PETALING JAYA: In his 32 years with the Malaysian armed forces, air force pilot Abdul Rahim Abdul Rahman lived through many harrowing moments, but none so nerve-wracking as two rescue missions for wounded soldiers while under fire from communist insurgents.
Rahim, formerly with the Royal Ranger Regiment, became a helicopter pilot with the air force, and earned two gallantry awards for his exploits, the only air force officer to have done so.
He and his colleague, Sergeant Arokiasamy Augustine, were awarded the Pingat Gagah Berani, the second-highest armed forces award for bravery, for their actions during a rescue mission in Baling, Kedah.
Rahim was also awarded the Pingat Tentera Udara (PTU), the top medal awarded by the Royal Malaysian Air Force.
Every June 1, which is celebrated as Air Force Day, brings back nostalgic memories for Rahim, who retired from the air force with the rank of brigadier-general.
On this day, he often recalls the challenging moments in his flying career, and the sound of his whirring Nuri helicopter amid gunfire from communist terrorists below still rings vividly in his ears, especially an operation in Baling, Kedah, in 1974.
On Dec 22 that year, as a 26-year-old flight lieutenant, Rahim was in command of a Nuri (Sikorsky) helicopter sent to winch up wounded soldiers from the jungle. He was entrusted to carry out two casevac (casualty evacuation) tasks.
Winching up the wounded
It was about 5.30pm and getting dark, so Rahim knew he had to get the injured soldiers out as soon as possible. He reached the location and had to hover 150ft above the ground, to allow his air quartermaster, Augustine, to winch down the hoist.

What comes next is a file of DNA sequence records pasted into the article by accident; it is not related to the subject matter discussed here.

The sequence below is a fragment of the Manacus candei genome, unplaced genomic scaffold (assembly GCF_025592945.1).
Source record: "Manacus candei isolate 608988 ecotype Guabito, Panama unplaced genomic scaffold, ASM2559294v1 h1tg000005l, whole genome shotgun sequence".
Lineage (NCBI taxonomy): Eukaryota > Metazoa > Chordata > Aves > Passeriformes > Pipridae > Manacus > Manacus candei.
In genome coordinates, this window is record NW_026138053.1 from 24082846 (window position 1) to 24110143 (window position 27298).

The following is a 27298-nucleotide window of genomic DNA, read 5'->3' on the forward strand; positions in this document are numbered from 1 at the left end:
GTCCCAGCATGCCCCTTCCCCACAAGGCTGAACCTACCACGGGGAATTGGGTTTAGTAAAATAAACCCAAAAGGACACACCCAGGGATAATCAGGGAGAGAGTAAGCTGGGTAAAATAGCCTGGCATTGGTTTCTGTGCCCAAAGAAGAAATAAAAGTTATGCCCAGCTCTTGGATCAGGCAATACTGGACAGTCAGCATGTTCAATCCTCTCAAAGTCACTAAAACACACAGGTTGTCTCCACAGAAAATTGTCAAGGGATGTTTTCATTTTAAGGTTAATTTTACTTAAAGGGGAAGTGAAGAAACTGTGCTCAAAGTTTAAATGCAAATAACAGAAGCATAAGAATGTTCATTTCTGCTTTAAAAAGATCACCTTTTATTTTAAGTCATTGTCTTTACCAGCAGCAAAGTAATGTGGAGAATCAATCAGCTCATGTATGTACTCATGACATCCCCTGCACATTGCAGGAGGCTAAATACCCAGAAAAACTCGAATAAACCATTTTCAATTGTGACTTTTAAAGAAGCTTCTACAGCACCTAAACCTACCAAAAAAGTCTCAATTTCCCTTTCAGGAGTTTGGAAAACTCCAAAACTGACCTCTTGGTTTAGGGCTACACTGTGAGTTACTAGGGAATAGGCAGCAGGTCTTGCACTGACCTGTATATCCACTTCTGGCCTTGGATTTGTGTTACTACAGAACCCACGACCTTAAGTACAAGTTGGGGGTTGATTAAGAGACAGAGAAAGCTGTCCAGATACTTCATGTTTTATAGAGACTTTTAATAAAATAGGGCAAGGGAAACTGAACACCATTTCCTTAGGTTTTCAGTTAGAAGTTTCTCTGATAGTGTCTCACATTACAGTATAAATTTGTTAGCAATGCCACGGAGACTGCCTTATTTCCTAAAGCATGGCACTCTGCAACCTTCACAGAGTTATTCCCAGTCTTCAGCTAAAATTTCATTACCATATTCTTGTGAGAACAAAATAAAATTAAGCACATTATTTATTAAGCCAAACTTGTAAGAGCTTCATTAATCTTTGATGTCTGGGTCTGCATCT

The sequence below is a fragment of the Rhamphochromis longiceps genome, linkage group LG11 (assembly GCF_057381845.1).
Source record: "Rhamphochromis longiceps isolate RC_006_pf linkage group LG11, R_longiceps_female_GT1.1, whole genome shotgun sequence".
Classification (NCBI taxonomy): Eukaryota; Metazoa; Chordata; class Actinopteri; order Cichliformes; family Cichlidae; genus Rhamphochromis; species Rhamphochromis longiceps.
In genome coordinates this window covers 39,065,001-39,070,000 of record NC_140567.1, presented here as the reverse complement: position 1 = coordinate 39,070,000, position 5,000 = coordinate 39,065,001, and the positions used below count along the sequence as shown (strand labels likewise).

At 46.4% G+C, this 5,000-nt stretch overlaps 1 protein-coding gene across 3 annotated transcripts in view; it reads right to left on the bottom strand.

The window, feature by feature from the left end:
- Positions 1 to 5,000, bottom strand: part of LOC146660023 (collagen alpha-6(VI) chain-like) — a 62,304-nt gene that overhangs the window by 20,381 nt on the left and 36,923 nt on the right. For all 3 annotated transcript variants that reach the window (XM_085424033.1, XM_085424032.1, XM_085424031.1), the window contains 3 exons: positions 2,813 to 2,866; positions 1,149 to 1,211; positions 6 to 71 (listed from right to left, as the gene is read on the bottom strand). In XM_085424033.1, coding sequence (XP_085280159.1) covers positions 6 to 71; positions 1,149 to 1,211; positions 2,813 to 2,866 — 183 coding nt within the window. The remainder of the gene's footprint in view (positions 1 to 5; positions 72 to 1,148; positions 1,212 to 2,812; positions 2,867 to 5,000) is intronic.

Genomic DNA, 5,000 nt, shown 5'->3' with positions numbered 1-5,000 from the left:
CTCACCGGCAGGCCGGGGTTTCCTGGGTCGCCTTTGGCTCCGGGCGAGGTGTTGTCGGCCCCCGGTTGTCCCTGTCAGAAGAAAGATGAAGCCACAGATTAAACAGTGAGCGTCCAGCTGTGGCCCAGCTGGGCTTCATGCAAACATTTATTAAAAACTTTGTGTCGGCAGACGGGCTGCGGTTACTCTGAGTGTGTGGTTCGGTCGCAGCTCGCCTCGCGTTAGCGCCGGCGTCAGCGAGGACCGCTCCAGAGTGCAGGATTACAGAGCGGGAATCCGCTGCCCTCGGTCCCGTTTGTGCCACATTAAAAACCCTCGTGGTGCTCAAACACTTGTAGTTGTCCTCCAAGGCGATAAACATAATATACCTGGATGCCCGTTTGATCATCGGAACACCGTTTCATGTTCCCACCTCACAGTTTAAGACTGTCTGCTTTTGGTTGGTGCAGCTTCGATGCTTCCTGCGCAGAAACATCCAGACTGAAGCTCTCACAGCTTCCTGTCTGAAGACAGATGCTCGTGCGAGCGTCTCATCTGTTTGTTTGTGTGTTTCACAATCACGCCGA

“Not only were the failing lights and severe gusty winds working against me, the electrical system of the winch suddenly failed. So Augustine had to operate the winch manually.”
Rahim said the manual winching took them “forever” to bring the casualties up and despite the malfunction, he advised Air Operations Centre (AOC) that they would proceed to the second location to pick up more casualties.
AOC advised him to fly back, in accordance with standard procedures, but they agreed to proceed, with caution, after he explained the circumstances of the injured soldiers.
“My heart was with the soldiers,” he said. “I had been an infantry officer in the Royal Ranger Regiment and had fought in the jungles before joining the air force. I knew how much we soldiers waited for the RMAF choppers to fly in with rations and do casevac operations.
“As the last of the injured Rangers was being winched up, there were bursts of gunfire from down. The belly of the helicopter was hit.
“I had to make a quick decision as the injured soldier was only half way up. If I had decided to fly away, the soldier would hit the trees and probably die.
“I decided to continue hovering. Then another burst of gunfire started coming from the front and damaged some of my instruments in the cockpit, with shrapnel hitting my right leg.
The longest 15 minutes
“The moment the soldier reached the door, I flew away. Those 15 minutes were the longest in my life,” he recalled.
The next 30 minutes of the flight to the Rangers’ tactical headquarters in Baling were tense, emotional and yet fulfilling moments.